Clark’s Grebe Vs.Western Grebe, It’s All In The Eyes…

Clark’s Grebe Vs.Western Grebe, It’s All In The Eyes…


Clark’s Grebe

The photos above and below are of Grebes that were once thought of as the same species. Up until the 1980s, the Clark’s Grebe was considered a “white morph” or a paler version of the Western Grebe. After some closer study of the two species, they were found to be definitely two different species. 

The major difference between these birds is around the eye. Can you see the eye or is it hidden by the black or dark gray? The Clark’s Grebe has a red eye that is surrounded by white, the black or gray area stops above the eye, while the Western Grebe has red eyes surrounded by black or gray that stops under the eye!

If you are out west and you come across one of these grebes and you are just not quite sure which one it is, since in winter the gray on the western grebes can become much lighter and make identification difficult, take a close look at their bills. The Clark’s Grebe has a bright yellow dagger-like bill while the Western Grebe’s bill is darker, somewhat olive-green or grayish. So look closely and you should be able to identify just which species you are looking at. 


Western Grebe

These birds can be found in North America from British Columbia all the way south into Mexico. They can be found on lakes or in wetlands, I’ve often seen them in the ocean just offshore the California coast.

They prefer to eat fish, but can be opportunist when it comes to the food they eat, and have been know to eat insects, worms, crustaceans and salamanders. Usually they will dive down into the water to forage for small fish.

So don’t panic if you see one of these grebes out west, just take some photos, take some field notes. If you can’t identify the species right there, then go home and do some “homework,” study your photos closely and you should be able to identify.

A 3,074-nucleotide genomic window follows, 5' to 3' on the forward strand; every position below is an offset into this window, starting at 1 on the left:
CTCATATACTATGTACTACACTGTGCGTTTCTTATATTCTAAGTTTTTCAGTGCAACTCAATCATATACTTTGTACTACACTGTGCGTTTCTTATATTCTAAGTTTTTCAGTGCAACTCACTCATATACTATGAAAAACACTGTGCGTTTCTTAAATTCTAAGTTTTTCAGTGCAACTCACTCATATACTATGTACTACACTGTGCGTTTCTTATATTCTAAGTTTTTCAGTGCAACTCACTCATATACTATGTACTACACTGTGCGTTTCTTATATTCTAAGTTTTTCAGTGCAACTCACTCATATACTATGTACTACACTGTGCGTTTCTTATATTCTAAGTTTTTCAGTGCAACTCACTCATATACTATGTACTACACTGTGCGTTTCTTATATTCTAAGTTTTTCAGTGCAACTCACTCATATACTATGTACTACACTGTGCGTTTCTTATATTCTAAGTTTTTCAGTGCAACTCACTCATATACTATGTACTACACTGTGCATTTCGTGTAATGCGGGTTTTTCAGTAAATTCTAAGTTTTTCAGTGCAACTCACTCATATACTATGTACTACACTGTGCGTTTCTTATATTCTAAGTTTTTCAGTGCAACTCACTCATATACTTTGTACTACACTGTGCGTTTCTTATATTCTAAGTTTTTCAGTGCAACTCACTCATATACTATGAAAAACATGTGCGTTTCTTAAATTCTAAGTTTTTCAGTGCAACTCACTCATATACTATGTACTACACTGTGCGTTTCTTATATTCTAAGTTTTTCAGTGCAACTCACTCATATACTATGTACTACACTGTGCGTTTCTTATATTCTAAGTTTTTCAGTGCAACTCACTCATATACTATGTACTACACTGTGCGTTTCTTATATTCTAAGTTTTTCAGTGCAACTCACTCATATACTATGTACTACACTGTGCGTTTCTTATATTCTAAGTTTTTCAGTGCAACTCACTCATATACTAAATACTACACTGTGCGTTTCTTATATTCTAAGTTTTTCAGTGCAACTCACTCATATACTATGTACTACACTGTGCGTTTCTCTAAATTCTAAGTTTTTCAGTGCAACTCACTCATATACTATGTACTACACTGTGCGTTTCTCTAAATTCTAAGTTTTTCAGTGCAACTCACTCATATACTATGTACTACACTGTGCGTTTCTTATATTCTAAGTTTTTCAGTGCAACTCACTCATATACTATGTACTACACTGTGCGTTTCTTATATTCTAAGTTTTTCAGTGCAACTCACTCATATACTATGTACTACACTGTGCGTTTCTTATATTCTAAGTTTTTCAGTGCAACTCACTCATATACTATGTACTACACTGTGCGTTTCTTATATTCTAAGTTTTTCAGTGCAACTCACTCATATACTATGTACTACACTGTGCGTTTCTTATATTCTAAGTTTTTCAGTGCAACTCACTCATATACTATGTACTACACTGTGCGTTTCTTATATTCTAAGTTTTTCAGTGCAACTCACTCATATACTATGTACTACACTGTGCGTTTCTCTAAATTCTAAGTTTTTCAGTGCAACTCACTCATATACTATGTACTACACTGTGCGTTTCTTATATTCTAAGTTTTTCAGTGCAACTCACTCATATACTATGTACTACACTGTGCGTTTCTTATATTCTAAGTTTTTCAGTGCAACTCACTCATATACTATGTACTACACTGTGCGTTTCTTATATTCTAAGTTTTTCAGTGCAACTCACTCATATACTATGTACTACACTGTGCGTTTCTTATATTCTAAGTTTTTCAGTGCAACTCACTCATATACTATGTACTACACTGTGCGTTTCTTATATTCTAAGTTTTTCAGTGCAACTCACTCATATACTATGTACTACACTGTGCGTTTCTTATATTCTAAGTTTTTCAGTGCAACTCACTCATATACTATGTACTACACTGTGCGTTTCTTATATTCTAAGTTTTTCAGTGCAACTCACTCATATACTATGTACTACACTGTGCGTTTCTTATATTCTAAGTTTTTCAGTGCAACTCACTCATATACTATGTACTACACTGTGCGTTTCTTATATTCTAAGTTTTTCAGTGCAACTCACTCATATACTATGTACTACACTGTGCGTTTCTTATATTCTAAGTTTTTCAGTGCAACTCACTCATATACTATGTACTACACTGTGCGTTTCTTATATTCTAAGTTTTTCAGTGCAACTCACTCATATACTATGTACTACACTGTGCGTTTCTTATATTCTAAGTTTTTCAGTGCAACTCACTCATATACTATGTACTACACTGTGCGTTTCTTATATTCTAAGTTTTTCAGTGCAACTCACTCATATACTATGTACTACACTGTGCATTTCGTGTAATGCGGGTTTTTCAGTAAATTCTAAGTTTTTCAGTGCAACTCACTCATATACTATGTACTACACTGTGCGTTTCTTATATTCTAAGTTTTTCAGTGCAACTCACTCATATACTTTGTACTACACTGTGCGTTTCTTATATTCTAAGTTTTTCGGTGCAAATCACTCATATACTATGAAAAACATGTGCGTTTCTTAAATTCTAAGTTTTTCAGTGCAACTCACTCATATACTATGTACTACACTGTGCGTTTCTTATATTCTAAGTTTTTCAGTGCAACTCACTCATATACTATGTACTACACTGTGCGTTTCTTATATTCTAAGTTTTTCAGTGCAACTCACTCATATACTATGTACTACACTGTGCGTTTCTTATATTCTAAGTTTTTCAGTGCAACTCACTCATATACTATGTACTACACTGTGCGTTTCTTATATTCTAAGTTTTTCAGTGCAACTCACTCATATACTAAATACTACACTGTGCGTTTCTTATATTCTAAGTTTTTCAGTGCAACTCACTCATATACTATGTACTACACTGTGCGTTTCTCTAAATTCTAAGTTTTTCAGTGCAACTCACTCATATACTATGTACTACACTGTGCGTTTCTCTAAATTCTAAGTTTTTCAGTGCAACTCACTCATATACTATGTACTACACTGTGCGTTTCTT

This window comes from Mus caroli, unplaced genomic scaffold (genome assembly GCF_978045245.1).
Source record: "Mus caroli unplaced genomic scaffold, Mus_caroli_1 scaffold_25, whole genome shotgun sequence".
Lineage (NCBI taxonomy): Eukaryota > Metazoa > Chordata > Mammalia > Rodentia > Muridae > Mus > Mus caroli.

Have fun and happy birding!

There Are Only 3 Phalarope Species And I Saw All In One Day In Central California!

There Are Only 3 Phalarope Species And I Saw All In One Day In Central California!

There are only 3 species of Phalarope and I saw them one day at the Santa Clara River Estuary in Ventura, California.  It was the first time that I ever saw any of the Phalarope species up close, I was very excited that I was able to watch them foraging for food. These birds are rather small, ranging from 7 to 9 inches, they remind me of sandpipers and yet they don’t…



Red-necked Phalarope 

You can find this delicate beauty migrating both on the ocean and through the interior West. They can form flocks of thousands on ponds and salt lakes. I saw a few hundred one day while I was at the estuary! It picks plankton from the water after swimming lightly around and spinning (probably stirring up the plankton)… Breeds in Alaska and North Canada.


Red Phalarope 

This one is the most pelagic of shorebirds, when they are not at the tundra breeding grounds they are almost always on the open water! Occasionally you will find them coming to shore and even rarely seen inland due to storms. They will forage by picking plankton from the surface. Breeds in Alaska and North Canada.


Wilson’s Phalarope 

This tall phalarope is not pelagic, it is better suited for wading than swimming. They breed in marshy potholes from Southwest Canada south to central California, Great Lakes Region and Great Plains. Mostly they will winter in South America. They will visit estuaries and freshwater habitats to forage.

5 Hummingbirds I Saw In Tucson, Arizona

5 Hummingbirds I Saw In Tucson, Arizona

If you are ever in the Tucson, Arizona area, you really must get over to the Tucson Audubon’s Paton Center for Hummingbirds! They have multiple hummingbird feeders set up with a seating area for viewing. There is a webcam set up for viewing the hummingbirds online if you can’t get there. I saw a few lifers the day I went there, it certainly is a place that attracts various species of hummingbirds! There are also feeders for other bird species as well as a few water features, so be prepared to see plenty of other birds besides the hummingbirds. I ended up seeing several different species of hummingbirds as well as a few Lesser Goldfinches, a Gila Woodpecker, Black-headed Grosbeak and a Gambel’s Quail.